A little less than two years ago, we reported on Jeremy Fiance, a then 24-year-old recent UC Berkeley graduate who’d just taken the wraps off his new firm, The House Fund. It had secured $6 million in capital commitments from an array of individual investors, many of them venture capitalists, to fund startups coming out of UC Berkeley.
At the time, Fiance argued persuasively that the school — known for its academic rigor — has largely and unwisely been overlooked by angel investors and VCs alike, sometimes owing simply to proximity. (Many investors live in communities that are closer to Stanford, roughly 40 miles away.)
He further sold himself on his own unique abilities to spot talent at UC Berkeley, including because as a freshman, in 2010, he’d brought to campus Kairos Society, a now 11-year-old organization that encourages budding entrepreneurs to tackle global-scale social challenges.
His salesmanship may be paying off. According to a three-month-old SEC filing spied earlier today by Axios, Fiance’s ambitions have already grown eightfold. At least, according to the filing, the House Fund is now raising upwards of $50 million for its second fund. (We’ve reached out Fiance for more information and will update this post if we hear more.)
Whether he can gather as much in capital commitments remains to be seen, but the diverse portfolio he has assembled suggests that Fiance — who counts VC and Cal alum Jeff Brody of Redpoint Ventures among his advisors — has made connections across the startup industry. Among House Fund’s bets is Gradescope, a four-year-old, Berkeley, Ca.-based cloud-based educational grading platform that raised $2.6 million in seed funding in 2016, including from Freestyle Capital, Bloomberg Beta, Reach Capital, and K9 Ventures.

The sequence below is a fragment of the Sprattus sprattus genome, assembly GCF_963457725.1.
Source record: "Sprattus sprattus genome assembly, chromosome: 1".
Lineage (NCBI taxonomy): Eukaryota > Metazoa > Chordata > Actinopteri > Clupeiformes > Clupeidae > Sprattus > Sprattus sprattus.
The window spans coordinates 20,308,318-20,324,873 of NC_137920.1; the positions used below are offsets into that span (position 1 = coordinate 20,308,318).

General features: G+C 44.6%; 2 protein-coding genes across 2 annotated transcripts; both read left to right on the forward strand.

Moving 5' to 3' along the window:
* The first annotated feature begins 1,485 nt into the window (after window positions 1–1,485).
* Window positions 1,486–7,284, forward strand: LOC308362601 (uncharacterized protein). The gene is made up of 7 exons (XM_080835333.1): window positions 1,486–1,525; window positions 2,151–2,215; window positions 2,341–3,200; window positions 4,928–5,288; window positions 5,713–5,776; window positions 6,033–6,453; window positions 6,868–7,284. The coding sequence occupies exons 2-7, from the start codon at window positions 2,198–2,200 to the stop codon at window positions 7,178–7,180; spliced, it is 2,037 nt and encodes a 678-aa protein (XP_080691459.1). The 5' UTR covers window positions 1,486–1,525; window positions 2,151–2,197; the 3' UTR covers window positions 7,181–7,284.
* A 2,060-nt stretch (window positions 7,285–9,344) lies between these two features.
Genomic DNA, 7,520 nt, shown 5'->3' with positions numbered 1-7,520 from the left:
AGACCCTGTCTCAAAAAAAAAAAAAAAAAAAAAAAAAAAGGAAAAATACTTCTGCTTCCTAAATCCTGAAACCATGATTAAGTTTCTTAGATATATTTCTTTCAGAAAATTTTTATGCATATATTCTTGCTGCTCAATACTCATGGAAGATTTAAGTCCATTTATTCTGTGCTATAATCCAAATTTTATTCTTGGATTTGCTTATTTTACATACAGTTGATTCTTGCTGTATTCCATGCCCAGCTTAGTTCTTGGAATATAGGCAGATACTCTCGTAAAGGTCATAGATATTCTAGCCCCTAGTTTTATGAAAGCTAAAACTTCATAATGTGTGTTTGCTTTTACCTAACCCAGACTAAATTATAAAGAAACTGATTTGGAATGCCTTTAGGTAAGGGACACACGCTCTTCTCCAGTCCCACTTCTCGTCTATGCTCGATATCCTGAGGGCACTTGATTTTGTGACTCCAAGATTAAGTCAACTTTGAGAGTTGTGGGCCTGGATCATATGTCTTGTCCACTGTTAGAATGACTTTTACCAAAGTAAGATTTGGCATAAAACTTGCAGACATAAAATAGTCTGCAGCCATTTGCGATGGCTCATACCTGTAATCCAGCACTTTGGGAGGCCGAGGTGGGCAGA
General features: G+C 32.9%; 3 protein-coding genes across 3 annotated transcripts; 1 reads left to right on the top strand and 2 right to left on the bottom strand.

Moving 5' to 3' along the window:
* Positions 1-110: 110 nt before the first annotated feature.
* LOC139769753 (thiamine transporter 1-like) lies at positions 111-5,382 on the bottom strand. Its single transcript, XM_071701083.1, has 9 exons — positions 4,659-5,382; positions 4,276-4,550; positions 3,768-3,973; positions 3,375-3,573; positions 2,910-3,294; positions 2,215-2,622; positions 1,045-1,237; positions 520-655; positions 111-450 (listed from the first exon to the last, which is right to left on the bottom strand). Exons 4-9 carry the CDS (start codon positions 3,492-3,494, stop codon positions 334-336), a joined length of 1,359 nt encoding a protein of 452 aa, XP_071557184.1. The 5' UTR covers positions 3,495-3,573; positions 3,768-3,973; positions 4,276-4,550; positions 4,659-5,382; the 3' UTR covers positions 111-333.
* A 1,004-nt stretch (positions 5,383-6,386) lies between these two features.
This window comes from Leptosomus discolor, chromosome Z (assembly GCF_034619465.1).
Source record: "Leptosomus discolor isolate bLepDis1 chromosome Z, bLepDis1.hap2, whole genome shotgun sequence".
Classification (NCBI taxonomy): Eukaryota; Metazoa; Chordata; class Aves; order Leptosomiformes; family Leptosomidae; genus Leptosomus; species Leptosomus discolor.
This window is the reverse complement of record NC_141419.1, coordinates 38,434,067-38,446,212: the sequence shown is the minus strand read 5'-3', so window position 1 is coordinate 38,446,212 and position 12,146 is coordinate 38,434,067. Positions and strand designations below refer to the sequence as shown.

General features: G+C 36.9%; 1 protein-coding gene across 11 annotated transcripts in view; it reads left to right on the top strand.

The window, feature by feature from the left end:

House Fund also invested more recently in Superhuman, an ostensibly much faster email service created three years ago by the founder of Rapportive, a Gmail add-on that LinkedIn acquired in 2012. (Superhuman has disclosed its backers but not how much it has raised.)
Yet House Fund’s most promising bet to date may be Flexport, a five-year-old global freight forwarder and logistics platform that has raised at least $204 million so far, according to Crunchbase. (Founder Ryan Petersen graduated from UC Berkeley in 2002.)
That amount of funding suggests that House Fund’s stake in Flexport is likely quite small at this point. Early investors are typically diluted in subsequent funding rounds unless they can pay to maintain their percentage of ownership, and it’s doubtful that House Fund could do this given the size of its debut fund. Still, the deal could conceivably persuade investors that Fiance has an eye for talent.
That’s not to say it’s been smooth sailing all the way. As with any venture firm, the outfit is already seeing its ups and downs.
House Fund lists eight startups at its website, and says it has funded “dozens of other unannounced companies.” One of those featured companies is Essential, which was founded by star entrepreneur Andy Rubin but is reportedly struggling to sell its smartphones.
When we’d talked with Fiance in April 2016, he was also understandably proud of an early investment in Lily Robotics, a camera drone startup that had started out in a UC Berkeley robotics lab and gone on to raise $15 million in funding, including from Spark Capital. Six months later, unable to raise a subsequent round, the company shut down.